One of the primary motivations for creating an estate plan for the average person is to ensure that their loved ones are provided for after their death. One thing that people often fail to consider though, is how long it will take for their loved ones to actually receive the assets designated for them in that estate plan. With that in mind, a probate attorney at Kulas & Crawford explains how long it will take for beneficiaries to receive their inheritance in Florida.
What Happens after Your Death?
Understandably, most people prefer not to dwell on the prospect of their own death and what happens afterward. If your goal is to ensure that your loved ones are financially secure in your absence, however, you need to know what happens after your death. Most estates are required to go through the legal process known as “probate.” Probate ensures that all estate assets are accounted for and eventually transferred to the new owners. Probate also ensures that all debts of the estate are paid before those assets are transferred out of the estate. If a beneficiary’s inheritance includes probate assets, the beneficiary may need to wait until the end of the probate process before receiving his/her inheritance.
How Long Does It Take to Probate an Estate?
If your family will be depending on the assets you leave behind to pay bills and for basic living expenses, you obviously want those assets to be transferred to them as soon as possible. Unfortunately, that can be problematic if the estate requires formal probate. In Florida, creditors have three months from the date of notification to file claims against an estate. In reality, this means that it takes a minimum of four to five months for an estate to make it through the formal probate process. More often, it takes a year or longer to conclude the probate of an estate.
If the estate qualifies for a small estate alternative to formal probate it won’t take as long for your beneficiaries to receive their inheritances. In Florida, estates valued at less than $75,000 may qualify for this option. If the estate does qualify, loved ones may receive assets in about 30 days.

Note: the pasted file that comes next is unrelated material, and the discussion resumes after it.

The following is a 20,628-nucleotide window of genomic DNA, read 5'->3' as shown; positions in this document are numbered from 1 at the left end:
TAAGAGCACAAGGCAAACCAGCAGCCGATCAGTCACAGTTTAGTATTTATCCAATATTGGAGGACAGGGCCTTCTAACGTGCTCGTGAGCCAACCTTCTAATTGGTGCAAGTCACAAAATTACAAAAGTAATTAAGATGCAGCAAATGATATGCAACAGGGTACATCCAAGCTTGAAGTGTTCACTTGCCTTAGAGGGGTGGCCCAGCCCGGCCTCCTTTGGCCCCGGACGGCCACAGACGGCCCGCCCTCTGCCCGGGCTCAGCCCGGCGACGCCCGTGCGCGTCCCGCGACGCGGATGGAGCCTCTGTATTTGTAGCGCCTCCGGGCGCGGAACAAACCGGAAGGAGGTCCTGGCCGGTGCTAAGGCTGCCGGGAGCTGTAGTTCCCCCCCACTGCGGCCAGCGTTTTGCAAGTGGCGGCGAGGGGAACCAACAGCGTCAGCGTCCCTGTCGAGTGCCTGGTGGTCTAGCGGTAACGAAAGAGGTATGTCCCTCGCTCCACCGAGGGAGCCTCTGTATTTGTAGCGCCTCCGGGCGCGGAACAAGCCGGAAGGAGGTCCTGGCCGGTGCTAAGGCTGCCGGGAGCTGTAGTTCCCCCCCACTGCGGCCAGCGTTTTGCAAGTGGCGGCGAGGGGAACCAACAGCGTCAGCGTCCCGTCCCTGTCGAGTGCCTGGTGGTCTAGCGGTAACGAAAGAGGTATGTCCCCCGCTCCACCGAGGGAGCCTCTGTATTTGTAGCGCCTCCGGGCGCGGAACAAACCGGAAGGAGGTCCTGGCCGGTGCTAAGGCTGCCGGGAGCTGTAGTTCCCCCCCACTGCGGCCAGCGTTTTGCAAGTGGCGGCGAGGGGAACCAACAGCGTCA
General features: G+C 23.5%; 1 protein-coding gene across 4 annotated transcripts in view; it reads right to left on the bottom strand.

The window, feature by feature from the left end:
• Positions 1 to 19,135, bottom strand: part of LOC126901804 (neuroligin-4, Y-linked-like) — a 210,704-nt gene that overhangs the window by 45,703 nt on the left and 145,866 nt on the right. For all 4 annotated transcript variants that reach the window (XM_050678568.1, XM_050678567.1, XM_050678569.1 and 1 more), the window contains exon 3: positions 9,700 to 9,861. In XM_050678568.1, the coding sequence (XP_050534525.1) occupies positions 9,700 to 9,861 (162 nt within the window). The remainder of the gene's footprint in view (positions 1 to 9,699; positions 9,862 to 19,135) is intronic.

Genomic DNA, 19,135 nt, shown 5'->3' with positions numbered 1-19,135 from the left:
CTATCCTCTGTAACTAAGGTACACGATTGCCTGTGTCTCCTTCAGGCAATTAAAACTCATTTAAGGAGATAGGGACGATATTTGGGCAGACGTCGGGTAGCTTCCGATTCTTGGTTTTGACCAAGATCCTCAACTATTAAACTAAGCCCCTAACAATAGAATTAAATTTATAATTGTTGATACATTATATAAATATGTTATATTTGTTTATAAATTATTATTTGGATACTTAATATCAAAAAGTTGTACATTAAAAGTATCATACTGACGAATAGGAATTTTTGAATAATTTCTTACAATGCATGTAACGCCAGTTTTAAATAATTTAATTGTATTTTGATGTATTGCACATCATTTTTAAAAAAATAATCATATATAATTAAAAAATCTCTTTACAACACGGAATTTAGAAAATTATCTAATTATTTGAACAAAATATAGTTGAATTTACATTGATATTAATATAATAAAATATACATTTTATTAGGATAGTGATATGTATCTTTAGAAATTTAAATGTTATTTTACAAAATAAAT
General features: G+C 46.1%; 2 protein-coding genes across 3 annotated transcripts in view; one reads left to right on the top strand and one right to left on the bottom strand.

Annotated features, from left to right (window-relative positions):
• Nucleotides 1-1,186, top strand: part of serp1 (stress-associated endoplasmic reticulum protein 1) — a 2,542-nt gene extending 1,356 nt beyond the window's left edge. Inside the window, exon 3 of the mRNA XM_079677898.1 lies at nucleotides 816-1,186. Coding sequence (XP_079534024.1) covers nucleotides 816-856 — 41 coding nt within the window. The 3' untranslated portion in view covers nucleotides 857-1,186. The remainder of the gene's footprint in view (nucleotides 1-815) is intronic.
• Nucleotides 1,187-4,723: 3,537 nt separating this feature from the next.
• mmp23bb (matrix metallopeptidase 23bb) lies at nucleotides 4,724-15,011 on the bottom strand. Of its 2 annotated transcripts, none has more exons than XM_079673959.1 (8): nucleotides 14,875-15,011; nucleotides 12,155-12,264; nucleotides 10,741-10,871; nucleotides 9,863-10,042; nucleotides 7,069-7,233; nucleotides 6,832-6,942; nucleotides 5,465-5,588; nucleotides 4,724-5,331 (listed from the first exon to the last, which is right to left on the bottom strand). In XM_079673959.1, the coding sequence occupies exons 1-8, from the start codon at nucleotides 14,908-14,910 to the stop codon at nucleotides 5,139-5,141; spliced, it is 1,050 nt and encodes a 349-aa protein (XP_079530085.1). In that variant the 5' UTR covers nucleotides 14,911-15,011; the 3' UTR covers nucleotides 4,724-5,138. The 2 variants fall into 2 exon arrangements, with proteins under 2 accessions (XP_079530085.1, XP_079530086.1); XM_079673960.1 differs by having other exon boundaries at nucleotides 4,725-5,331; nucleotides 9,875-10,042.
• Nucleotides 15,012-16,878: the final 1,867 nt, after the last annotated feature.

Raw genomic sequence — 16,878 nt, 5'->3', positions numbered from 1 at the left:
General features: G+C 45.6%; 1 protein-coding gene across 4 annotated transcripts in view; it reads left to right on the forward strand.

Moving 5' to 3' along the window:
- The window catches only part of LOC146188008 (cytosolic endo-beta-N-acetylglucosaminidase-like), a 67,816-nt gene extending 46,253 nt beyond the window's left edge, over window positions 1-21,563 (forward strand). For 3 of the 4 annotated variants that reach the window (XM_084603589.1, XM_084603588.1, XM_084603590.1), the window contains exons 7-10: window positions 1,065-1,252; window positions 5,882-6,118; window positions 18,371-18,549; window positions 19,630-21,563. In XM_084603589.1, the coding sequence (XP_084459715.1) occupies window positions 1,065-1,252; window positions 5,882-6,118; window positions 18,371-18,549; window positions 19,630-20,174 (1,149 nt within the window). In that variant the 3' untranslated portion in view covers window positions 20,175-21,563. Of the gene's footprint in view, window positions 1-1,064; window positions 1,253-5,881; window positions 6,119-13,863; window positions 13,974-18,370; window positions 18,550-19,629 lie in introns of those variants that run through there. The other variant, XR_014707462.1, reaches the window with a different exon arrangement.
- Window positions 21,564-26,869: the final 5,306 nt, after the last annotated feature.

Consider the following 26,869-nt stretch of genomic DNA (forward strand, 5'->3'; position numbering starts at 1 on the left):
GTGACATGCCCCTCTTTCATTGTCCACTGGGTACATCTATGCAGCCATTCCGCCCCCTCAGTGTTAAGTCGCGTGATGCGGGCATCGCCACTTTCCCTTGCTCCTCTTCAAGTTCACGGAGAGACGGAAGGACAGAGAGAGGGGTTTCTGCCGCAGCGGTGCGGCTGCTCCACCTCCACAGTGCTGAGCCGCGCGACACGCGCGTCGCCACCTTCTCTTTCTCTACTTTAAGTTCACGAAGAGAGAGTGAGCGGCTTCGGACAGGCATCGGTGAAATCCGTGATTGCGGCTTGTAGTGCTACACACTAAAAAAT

What Can You Do to Shorten the Time?
If you are concerned about the amount of time it may take for your beneficiaries to receive their inheritances, including probate avoidance strategies and tools in your estate plan is advisable. For example, not all assets are considered probate assets. Non-probate assets bypass the probate process entirely, meaning they can be distributed to your loved ones very shortly after your death. Common non-probate assets include:
- Trust assets
- Life insurance proceeds
- Certain jointly held property
- Certain retirement/pension accounts
- Assets held in accounts designated as “Payable on Death (POD)”
Using a trust to distribute your estate assets is one of the simplest things you can do to ensure that your loved ones will not have to wait to receive much needed assets. Because assets held in a trust do not go through the probate process, they can be distributed as soon after your death as you dictate within the terms of the trust agreement. Life insurance proceeds also bypass probate and can be paid out almost immediately after the death of the insured in most cases.
To ensure that your loved ones don’t suffer financially following your death, work closely with your estate planning attorney to create an estate plan that doesn’t require them to wait for assets to be distributed.
Contact a Probate Attorney
To learn more, please join us for an upcoming FREE seminar. If you have additional questions or concerns about the Florida probate process, please contact an experienced Port St. Lucie and Vero Beach probate attorney at Kulas & Crawford by calling (772) 398-0720 to schedule a consultation.